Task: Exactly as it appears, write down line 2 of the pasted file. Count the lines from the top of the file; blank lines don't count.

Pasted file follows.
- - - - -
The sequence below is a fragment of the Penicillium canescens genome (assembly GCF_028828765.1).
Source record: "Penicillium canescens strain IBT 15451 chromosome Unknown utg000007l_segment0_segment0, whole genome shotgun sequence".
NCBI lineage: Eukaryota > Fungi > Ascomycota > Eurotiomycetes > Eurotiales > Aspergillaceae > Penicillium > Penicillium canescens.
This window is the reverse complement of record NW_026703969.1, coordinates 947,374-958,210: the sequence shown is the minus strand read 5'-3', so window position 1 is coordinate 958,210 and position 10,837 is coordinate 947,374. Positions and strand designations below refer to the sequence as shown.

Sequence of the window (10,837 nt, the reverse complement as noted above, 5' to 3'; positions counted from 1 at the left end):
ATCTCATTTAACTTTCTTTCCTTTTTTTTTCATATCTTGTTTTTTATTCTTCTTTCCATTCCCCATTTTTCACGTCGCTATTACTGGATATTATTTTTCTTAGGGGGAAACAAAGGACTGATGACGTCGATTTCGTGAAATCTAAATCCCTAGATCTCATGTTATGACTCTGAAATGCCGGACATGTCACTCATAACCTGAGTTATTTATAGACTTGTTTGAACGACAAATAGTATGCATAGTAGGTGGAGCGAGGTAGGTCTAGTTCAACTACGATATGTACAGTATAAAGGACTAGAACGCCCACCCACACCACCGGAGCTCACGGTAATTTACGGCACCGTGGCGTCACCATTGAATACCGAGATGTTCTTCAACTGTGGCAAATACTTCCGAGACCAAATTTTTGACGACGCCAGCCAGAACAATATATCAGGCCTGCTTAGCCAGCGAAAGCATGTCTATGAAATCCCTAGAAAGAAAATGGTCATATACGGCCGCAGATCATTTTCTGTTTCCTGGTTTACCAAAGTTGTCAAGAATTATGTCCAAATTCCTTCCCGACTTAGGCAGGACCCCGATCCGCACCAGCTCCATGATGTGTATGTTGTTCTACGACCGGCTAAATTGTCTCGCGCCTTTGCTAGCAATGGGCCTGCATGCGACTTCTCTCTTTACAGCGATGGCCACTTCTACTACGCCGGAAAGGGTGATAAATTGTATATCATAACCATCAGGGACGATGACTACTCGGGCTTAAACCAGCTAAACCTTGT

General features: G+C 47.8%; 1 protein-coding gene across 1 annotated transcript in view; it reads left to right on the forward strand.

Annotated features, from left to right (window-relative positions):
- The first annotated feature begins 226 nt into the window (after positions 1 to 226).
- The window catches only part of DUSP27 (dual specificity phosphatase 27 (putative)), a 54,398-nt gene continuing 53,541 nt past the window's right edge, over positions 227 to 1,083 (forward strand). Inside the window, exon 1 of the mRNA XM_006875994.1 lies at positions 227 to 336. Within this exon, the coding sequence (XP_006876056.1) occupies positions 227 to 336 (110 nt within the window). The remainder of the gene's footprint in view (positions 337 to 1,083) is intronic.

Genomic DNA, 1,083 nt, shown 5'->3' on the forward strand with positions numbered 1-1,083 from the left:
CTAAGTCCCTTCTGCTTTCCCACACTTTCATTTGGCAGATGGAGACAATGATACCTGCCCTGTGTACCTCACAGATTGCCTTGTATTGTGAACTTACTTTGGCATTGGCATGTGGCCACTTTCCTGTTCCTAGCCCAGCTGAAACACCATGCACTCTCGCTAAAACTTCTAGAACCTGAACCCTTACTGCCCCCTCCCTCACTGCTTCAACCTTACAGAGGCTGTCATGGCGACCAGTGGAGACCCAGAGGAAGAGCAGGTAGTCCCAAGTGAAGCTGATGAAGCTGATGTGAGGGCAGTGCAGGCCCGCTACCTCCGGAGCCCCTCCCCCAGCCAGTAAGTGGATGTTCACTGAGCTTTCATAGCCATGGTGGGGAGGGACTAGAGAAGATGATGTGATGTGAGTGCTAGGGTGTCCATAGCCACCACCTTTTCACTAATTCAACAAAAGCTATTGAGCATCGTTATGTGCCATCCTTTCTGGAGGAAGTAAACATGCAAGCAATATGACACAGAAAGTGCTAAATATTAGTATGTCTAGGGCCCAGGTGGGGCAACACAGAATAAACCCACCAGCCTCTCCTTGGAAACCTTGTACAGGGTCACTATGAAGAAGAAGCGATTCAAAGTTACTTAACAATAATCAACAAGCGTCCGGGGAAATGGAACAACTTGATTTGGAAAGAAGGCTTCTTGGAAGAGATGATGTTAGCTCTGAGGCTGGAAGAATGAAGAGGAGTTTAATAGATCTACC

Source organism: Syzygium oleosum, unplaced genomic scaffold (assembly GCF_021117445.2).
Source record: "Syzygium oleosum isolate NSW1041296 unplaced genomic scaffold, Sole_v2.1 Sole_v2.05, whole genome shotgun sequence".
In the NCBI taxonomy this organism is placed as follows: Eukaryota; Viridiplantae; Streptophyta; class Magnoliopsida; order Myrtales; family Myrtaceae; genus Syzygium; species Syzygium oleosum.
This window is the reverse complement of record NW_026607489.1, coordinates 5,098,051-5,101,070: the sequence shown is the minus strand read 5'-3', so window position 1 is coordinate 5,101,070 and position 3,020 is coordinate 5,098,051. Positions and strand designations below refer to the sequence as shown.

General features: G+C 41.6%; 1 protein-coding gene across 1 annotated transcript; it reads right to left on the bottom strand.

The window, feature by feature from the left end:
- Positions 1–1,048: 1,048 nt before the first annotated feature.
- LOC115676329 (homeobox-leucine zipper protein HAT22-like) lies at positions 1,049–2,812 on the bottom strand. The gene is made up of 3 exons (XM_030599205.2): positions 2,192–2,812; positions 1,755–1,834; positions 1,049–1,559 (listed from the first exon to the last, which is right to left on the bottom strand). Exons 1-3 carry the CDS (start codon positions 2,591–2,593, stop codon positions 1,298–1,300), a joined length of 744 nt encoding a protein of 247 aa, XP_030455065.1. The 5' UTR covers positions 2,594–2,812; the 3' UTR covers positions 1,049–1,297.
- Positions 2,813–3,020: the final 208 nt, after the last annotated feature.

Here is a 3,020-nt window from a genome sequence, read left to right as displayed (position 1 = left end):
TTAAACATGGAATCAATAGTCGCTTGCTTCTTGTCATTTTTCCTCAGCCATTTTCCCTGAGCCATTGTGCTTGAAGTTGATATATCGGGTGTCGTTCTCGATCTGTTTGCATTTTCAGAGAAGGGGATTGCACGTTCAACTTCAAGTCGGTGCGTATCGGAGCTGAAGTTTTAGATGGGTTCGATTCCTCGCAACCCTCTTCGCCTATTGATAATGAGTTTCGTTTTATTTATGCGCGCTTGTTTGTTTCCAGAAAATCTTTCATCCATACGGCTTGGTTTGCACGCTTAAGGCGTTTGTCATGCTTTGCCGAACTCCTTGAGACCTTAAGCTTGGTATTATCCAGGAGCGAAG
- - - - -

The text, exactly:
Source record: "Penicillium canescens strain IBT 15451 chromosome Unknown utg000007l_segment0_segment0, whole genome shotgun sequence".